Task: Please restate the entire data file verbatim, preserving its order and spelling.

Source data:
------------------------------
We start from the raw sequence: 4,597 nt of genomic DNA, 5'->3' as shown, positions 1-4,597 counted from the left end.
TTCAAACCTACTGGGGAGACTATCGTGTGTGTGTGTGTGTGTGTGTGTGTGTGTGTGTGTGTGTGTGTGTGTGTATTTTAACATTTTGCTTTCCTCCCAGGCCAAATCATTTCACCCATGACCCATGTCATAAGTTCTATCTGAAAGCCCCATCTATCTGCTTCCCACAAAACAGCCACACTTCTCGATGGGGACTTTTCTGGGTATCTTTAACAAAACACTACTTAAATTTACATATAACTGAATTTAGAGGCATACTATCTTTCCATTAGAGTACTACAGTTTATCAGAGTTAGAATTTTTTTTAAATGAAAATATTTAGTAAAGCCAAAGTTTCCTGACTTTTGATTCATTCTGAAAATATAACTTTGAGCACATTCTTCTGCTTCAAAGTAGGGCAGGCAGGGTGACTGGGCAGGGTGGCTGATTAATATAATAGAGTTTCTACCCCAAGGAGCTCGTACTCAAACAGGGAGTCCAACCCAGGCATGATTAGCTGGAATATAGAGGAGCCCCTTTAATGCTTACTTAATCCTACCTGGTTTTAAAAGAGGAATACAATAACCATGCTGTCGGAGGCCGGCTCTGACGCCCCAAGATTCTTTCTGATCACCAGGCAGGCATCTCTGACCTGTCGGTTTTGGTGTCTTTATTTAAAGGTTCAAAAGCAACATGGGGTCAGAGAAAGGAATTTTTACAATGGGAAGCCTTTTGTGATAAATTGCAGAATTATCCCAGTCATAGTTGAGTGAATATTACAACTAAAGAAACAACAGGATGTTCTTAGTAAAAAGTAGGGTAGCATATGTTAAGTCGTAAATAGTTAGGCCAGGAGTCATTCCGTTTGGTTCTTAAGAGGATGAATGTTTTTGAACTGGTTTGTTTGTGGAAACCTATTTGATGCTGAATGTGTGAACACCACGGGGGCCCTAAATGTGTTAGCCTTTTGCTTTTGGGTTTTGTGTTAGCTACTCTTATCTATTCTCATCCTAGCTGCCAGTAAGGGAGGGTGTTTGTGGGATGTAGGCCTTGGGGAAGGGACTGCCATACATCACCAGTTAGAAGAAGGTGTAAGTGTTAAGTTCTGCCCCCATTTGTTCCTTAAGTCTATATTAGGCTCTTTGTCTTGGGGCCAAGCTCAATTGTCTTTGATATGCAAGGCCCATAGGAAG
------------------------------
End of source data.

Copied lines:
We start from the raw sequence: 4,597 nt of genomic DNA, 5'->3' as shown, positions 1-4,597 counted from the left end.
TTCAAACCTACTGGGGAGACTATCGTGTGTGTGTGTGTGTGTGTGTGTGTGTGTGTGTGTGTGTGTGTGTGTGTATTTTAACATTTTGCTTTCCTCCCAGGCCAAATCATTTCACCCATGACCCATGTCATAAGTTCTATCTGAAAGCCCCATCTATCTGCTTCCCACAAAACAGCCACACTTCTCGATGGGGACTTTTCTGGGTATCTTTAACAAAACACTACTTAAATTTACATATAACTGAATTTAGAGGCATACTATCTTTCCATTAGAGTACTACAGTTTATCAGAGTTAGAATTTTTTTTAAATGAAAATATTTAGTAAAGCCAAAGTTTCCTGACTTTTGATTCATTCTGAAAATATAACTTTGAGCACATTCTTCTGCTTCAAAGTAGGGCAGGCAGGGTGACTGGGCAGGGTGGCTGATTAATATAATAGAGTTTCTACCCCAAGGAGCTCGTACTCAAACAGGGAGTCCAACCCAGGCATGATTAGCTGGAATATAGAGGAGCCCCTTTAATGCTTACTTAATCCTACCTGGTTTTAAAAGAGGAATACAATAACCATGCTGTCGGAGGCCGGCTCTGACGCCCCAAGATTCTTTCTGATCACCAGGCAGGCATCTCTGACCTGTCGGTTTTGGTGTCTTTATTTAAAGGTTCAAAAGCAACATGGGGTCAGAGAAAGGAATTTTTACAATGGGAAGCCTTTTGTGATAAATTGCAGAATTATCCCAGTCATAGTTGAGTGAATATTACAACTAAAGAAACAACAGGATGTTCTTAGTAAAAAGTAGGGTAGCATATGTTAAGTCGTAAATAGTTAGGCCAGGAGTCATTCCGTTTGGTTCTTAAGAGGATGAATGTTTTTGAACTGGTTTGTTTGTGGAAACCTATTTGATGCTGAATGTGTGAACACCACGGGGGCCCTAAATGTGTTAGCCTTTTGCTTTTGGGTTTTGTGTTAGCTACTCTTATCTATTCTCATCCTAGCTGCCAGTAAGGGAGGGTGTTTGTGGGATGTAGGCCTTGGGGAAGGGACTGCCATACATCACCAGTTAGAAGAAGGTGTAAGTGTTAAGTTCTGCCCCCATTTGTTCCTTAAGTCTATATTAGGCTCTTTGTCTTGGGGCCAAGCTCAATTGTCTTTGATATGCAAGGCCCATAGGAAG